TaxPlanning: Tax measures announced during the MCO

This article first appeared in Personal Wealth, The Edge Malaysia Weekly, on May 25, 2020 - May 31, 2020.
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In this column in the first week of March, I talked about preparing one’s annual tax return for income derived in 2019. But on March 18, Malaysia was placed under the Movement Control Order (MCO). The restrictions, though somewhat eased, have been extended to June 9.

Things have changed since our last column. In response to the impact of the MCO on commercial life, the Inland Revenue Board (IRB) has introduced several measures with regard to various compliance deadlines and tax payments. 

The past several weeks have witnessed successive developments, amendments and changes to these tax compliance matters. This article is a compilation of all these, as at the time of writing (May 18), to create awareness of the available deferments. For the full details, kindly refer to the IRB’s Operational Guidelines 2/2020 (hasil.gov.my/legislation/operational guidelines). 

Filing of employers’ returns

Each employer is supposed to furnish an employer’s return (Borang E), which details the remuneration paid to employees during calendar year 2019, by March 31, 2020. A grace period of two months has been accorded, so the deadline has been moved to May 31 (see Table 1).

Payment of tax instalments

By individuals

Individuals who receive income other than from employment normally pay their income tax under an instalment scheme (CP500) made up of six bi-monthly payments estimated by the IRB, starting from March each year.

This year, the IRB has suspended the instalments due in March and May. The individual will pay the tax instalments due from July 2020 to January 2021. When the final tax liability for the year of assessment (YA) 2020 is determined in June 2021, any balance of tax will be due and payable by June 30, 2021 (see Example 2 for illustration).

By companies

Companies are required to pay 12 tax instalments based on a tax estimate (CP204). In response to the MCO, the IRB has similarly suspended the instalments due from small and medium enterprises (SMEs) for three months (April, May and June). For all tourism-related companies, the deferment applies to six instalments. For other companies, the tax payments due in April and May are deferred.

Any balance of tax is payable when the final tax liability for the year of assessment is determined (see Table 2).

Estimate of tax for YA2021

Companies are required to furnish an estimate of tax one month before the start of the basis period. The deadline for CP204 — which was to be due by March 31, or during the MCO period — has been extended to May 31. 

Early revision of tax estimate

The law provides for the revision of the tax estimate by a company in the sixth and/or ninth month. The IRB has now allowed for an earlier revision in the month of the third instalment, as long as it falls during calendar year 2020. The application for this early revision must be submitted during the month of the third instalment. All companies qualify for this early revision. Note that the approval is automatic and immediate as seen in Example 1.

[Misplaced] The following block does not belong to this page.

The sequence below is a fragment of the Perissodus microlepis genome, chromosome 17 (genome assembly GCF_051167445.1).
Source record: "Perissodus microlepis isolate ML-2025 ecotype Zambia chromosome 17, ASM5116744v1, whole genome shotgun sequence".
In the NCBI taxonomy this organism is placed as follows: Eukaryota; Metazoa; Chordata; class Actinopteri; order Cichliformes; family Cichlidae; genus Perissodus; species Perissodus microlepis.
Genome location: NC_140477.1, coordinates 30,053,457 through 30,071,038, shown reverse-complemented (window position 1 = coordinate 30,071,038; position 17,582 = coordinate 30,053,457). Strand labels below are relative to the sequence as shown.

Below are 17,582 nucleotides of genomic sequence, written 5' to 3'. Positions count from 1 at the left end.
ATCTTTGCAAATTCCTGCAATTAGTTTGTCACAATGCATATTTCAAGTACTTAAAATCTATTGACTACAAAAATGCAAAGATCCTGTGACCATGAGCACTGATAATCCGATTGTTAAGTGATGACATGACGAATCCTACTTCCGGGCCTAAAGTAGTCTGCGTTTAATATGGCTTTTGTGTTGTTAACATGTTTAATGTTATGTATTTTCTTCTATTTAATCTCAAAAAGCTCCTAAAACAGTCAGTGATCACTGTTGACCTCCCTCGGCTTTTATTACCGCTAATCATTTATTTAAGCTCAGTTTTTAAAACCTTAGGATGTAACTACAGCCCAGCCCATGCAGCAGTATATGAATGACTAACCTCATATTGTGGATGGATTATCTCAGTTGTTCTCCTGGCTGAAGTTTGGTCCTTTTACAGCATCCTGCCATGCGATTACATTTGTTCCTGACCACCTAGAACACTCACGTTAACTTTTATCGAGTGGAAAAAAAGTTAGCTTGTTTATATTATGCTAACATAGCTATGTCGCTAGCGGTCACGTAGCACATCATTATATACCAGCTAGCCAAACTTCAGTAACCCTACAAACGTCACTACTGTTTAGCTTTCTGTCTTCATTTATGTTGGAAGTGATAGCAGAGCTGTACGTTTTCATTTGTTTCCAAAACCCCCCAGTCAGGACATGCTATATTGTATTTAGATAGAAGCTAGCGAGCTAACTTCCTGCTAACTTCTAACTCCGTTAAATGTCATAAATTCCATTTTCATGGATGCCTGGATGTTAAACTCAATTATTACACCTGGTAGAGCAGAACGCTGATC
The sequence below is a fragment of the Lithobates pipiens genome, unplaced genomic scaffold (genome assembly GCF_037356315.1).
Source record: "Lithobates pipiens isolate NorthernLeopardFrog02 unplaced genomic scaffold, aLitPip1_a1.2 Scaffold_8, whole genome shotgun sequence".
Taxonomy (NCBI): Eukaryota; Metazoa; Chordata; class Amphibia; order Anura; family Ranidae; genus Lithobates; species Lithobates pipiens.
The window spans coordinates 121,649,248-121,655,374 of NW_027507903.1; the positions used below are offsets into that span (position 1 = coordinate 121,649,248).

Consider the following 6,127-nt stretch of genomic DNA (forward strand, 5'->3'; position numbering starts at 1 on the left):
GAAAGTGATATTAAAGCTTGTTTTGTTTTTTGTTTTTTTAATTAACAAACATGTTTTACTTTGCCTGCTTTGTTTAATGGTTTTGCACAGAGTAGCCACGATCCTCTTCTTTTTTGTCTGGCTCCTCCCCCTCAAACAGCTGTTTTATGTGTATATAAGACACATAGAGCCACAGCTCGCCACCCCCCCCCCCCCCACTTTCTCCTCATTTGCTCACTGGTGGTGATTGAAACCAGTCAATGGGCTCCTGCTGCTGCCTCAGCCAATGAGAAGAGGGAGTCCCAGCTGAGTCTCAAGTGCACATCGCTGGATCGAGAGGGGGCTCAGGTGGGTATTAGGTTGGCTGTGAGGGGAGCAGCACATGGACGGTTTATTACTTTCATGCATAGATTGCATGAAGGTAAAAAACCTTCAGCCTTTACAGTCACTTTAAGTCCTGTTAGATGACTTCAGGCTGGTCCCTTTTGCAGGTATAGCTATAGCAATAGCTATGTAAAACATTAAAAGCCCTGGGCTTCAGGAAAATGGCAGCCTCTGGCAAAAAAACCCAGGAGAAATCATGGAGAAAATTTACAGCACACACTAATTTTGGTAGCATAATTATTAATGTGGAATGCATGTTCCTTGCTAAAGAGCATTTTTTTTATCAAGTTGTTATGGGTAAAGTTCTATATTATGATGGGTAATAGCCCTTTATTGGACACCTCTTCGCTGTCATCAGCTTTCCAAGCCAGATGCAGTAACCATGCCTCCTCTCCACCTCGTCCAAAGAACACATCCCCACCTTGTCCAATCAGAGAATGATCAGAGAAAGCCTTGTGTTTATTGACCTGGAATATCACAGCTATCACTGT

Example 1

ABC Sdn Bhd has estimated its tax for the year ended Dec 31, 2020, to be RM12,000. The CP204 form was submitted on Nov 30, 2019. Twelve instalments of RM1,000 each are payable from Feb 15, 2020  until Jan 15, 2021.

The impact of Covid-19 is such that the company now estimates its tax liability to be RM7,500. Therefore, it is now able to revise its estimate in the month of the third instalment (April) without having to wait until the sixth or ninth month.

The revised instalment scheme is as follows:

The approval will be automatic and the revised tax instalment will apply immediately to the instalment due in April 2020. 

Assuming that ABC Sdn Bhd is an SME, it qualifies for the deferment of the three instalments due in April, May and June. Thus, it will only pay the remaining seven tax instalments at RM550 each. 

Assuming that the final tax liability of ABC Sdn Bhd for YA2020 is RM9,000, the tax position will be as follows:

There is no excessive difference, therefore there is no 10% penalty.

Submission of annual tax returns

The IRB has also granted a longer grace period for the submission of annual tax returns due in 2020 (see Table 3). Note that companies with accounting year-end in September to December 2019 have a three-month grace period.  Do take note that the extended grace period applies to both the submission deadline and the payment of the balance of tax. 

Example 2

Encik Ahmad, a resident individual with business income, has paid six tax instalments (CP500) for 2019 amounting to RM9,000. For his YA2020 tax, the IRB has estimated RM9,600 (RM1,600 for each instalment in March, May, July, September, November 2020 and January 2021). 

Ahmad did not pay the March 2020 instalment because the IRB deferred it. Similarly, he will not pay the May 2020 instalment. He is grateful for the deferment because it helps with his cash flow during the MCO. He expects to pay the remaining  instalments in July, September, November and January, which add up to RM6,400 (RM1,600 x 4).

Ahmad expects his tax liability for YA2019 and YA2020  to be both at RM12,000. He is mindful that he has to file his tax return for YA2019 as well as pay up the balance of tax of RM3,000 (RM12,000 - RM9,000) by Aug 31 (instead of June 30). 

In respect of his income in 2020, Ahmad will file his tax return by June 30, 2021, and he realises that he will have to settle the balance of tax of RM5,600 (RM12,000 - RM6,400) by June 30, 2021, as well.


Yong Siew Chuen has wide experience in Malaysian taxation. She now focuses on tax training and coaching. Comments: [email protected]